Banking Business

AuthorM.H. Ogilvie
ProfessionChancellor's Professor and Professor of Law, Carleton University
Cha pter 5
a. Int roduC tIon
Although banks are incor porated with the capacity of a natural person in
law, they are not theoretically permitted to engage in any activ ities they
wish; rather, like natural p ersons, banks are subject to restrictions on
their activities, in particular, are permitted to engage only in t he activi-
ties for which there is expres s provision in the Bank Act.1 Hi s tori ca l ly,
Bank Acts have prescr ibed the business in which banks may engage, as
well as the business in which they may not engage, that is, banking busi-
ness has been prescribed both positively and negatively. Over time, the
two lists have lengthened and become more complex but also less spe-
cif‌ic insofar as some activ ities originally listed, s uch as opening branches
or lending money or dealing in foreign exchange, are no longer expres sly
listed because they are self-evidently banking business and have long
been so recognized at common law. In the current Bank Act, consider-
able care is taken in the def‌i nitions of what banks may do to di stinguish
banks from other f‌inancial institutions, especially trust compan ies and
insurance companies, to ensure that the respective roles of institutions
providing f‌iduciary and insurance serv ices are protected in law.
However, at the same time as the Bank Act restricts the capacity of
banks as nat ural persons to the activities expressly set out in the Act, in
setting out those activitie s, the Act introduces ambiguity into the nature
1 S.C. 1991, c. 46, s. 15; see also Chapter 4, Section C.
and scope of banking busi ness. Section 409(1) provides: “Subject to this
Act a bank shall not engage in or carr y on any business other than the
business of banking and such business generally as apper tains thereto.”
This ambiguity is further ref‌lected in section 409(2), which states what
“the business of bank ing includes.” The phrase “and such business gen-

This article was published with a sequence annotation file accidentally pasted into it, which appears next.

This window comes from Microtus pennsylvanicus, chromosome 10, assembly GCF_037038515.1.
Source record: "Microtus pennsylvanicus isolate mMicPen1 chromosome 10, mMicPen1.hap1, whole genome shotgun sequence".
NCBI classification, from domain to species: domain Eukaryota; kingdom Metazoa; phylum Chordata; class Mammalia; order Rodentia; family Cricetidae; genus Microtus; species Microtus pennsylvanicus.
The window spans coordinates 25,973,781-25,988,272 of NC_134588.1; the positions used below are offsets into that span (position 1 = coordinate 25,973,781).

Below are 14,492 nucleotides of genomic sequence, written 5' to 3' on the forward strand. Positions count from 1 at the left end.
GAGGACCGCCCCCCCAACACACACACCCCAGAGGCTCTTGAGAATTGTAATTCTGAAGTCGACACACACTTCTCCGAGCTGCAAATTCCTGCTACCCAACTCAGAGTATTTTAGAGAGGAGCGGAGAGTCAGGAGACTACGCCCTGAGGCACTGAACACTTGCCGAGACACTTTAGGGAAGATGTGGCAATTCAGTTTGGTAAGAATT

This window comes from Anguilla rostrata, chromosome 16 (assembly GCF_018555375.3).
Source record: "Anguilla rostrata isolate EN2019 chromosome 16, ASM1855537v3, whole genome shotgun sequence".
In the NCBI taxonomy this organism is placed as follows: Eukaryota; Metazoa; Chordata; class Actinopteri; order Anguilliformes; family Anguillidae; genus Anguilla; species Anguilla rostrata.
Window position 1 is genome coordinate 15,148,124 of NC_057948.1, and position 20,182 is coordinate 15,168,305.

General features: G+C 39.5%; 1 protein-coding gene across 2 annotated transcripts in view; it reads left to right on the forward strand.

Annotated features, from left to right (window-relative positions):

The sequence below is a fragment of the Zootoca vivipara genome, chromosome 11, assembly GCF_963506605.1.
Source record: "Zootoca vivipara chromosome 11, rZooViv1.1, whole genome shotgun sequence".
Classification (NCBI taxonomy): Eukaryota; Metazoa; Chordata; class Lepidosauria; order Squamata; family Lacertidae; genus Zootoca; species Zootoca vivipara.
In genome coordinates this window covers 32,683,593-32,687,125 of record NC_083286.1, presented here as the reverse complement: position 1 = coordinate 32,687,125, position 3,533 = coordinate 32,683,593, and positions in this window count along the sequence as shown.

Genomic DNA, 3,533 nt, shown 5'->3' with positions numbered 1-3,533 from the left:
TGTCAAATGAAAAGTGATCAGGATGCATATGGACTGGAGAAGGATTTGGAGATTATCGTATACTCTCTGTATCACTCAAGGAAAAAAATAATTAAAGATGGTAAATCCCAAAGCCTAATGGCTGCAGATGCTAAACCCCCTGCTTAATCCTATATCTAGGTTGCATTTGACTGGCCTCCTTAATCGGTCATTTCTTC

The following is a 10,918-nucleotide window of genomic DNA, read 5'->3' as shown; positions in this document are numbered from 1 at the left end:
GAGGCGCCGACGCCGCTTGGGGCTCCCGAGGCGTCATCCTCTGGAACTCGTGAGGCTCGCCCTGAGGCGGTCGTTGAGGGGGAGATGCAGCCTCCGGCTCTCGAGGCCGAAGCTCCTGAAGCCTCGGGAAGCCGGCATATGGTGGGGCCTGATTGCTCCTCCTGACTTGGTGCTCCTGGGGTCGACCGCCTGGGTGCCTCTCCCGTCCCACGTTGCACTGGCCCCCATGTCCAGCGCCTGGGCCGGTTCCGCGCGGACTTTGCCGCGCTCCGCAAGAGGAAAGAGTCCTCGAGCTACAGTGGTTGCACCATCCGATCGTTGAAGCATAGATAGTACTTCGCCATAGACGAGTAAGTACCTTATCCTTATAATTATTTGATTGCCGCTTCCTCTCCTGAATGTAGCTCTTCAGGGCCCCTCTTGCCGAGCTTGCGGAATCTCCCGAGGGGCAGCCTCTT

erally as apperta ins thereto” has appeared in this or in similar formu-
lations in earlier Ban k Acts and appears to suggest that there may be
scope for banks to engage in business not ex pressly permitted by the
Act, provided it generally appertain s to banking, even if restr icted to
banking as def‌i ned by the Act. Courts have consistently interpreted the
phrase in thi s way, to mean activities rea sonably incidental to banking2
and activities th at the business community would generally regard as
being within t he legitimate business of a ban ker.3 This construction
means that ban ks can expand the scope of the Act when they engage in
activities reasonably close to those expressly permitted by the Act and
accepted within the business community as appropriate extensions of
existing activities.
The Bank Act further distinguishes between “the business of
banking”4 and “additional activities”5 in which a bank may engage,
thereby suggesting th at the latter category should not be characterized
as “banking” or, in some sense, as par t of the core of banking. Selling
lottery tickets or urban tr ansit tickets6 would not be characterized as
banking in any common law sense of that concept, although expressly
listed as an activ ity.
Finally, in addition to diff‌iculties in def‌in ing precisely what bank-
ing is as a legal activit y resulting from the express provisions i n the Act,
there are also dif f‌iculties resulting from what ha s been omitted from
the Act. Previous acts li sted such activities as opening branches, deal-
ing in foreign currency and bullion, and dealing in negotiable instr u-
ments as permitted business for banks, but the current Bank Act doe s
2 Jones v. Imperial Bank (1876), 23 Gr. 262; Provincial Treasurer of Alber ta v. Long
(1973), 49 D.L.R. (3d) 695 (Alta. S.C.).
3 Tennant v. Union Bank of Canada, [1894] A.C. 31 (P.C.); Central Computer Ser-
vices Ltd. v. Toronto Dominion Bank (1980), 107 D.L.R. (3d) 88 (Man. C.A.) (com-
puterizat ion of banking service s); Canada Depos it Insurance Corp. v. Canadian
Commercial Bank (1986), 27 D.L.R. (4th) 229 (Alta. Q.B.).
4 Bank Act, above note 1, s. 409.
5 Ibid., s. 410.
6 Ibid., s. 410(1)(e). Especially since t hese would include tickets offered b y prov-
incial and mun icipal governments and properly c onstrued under s. 92(13) of
the Constitut ion Act, 1867 (U.K.), 30 & 31 Vict., c. 3, reprinted in R.S.C. 1985,
App. II, No. 5: Quirt v. Canada (1891), 19 S.C.R. 510; Canadian Western Bank v.
Alberta, [2005] 6 W.W.R. 226 at 252 (Alta. C.A.), Hunt J.A..

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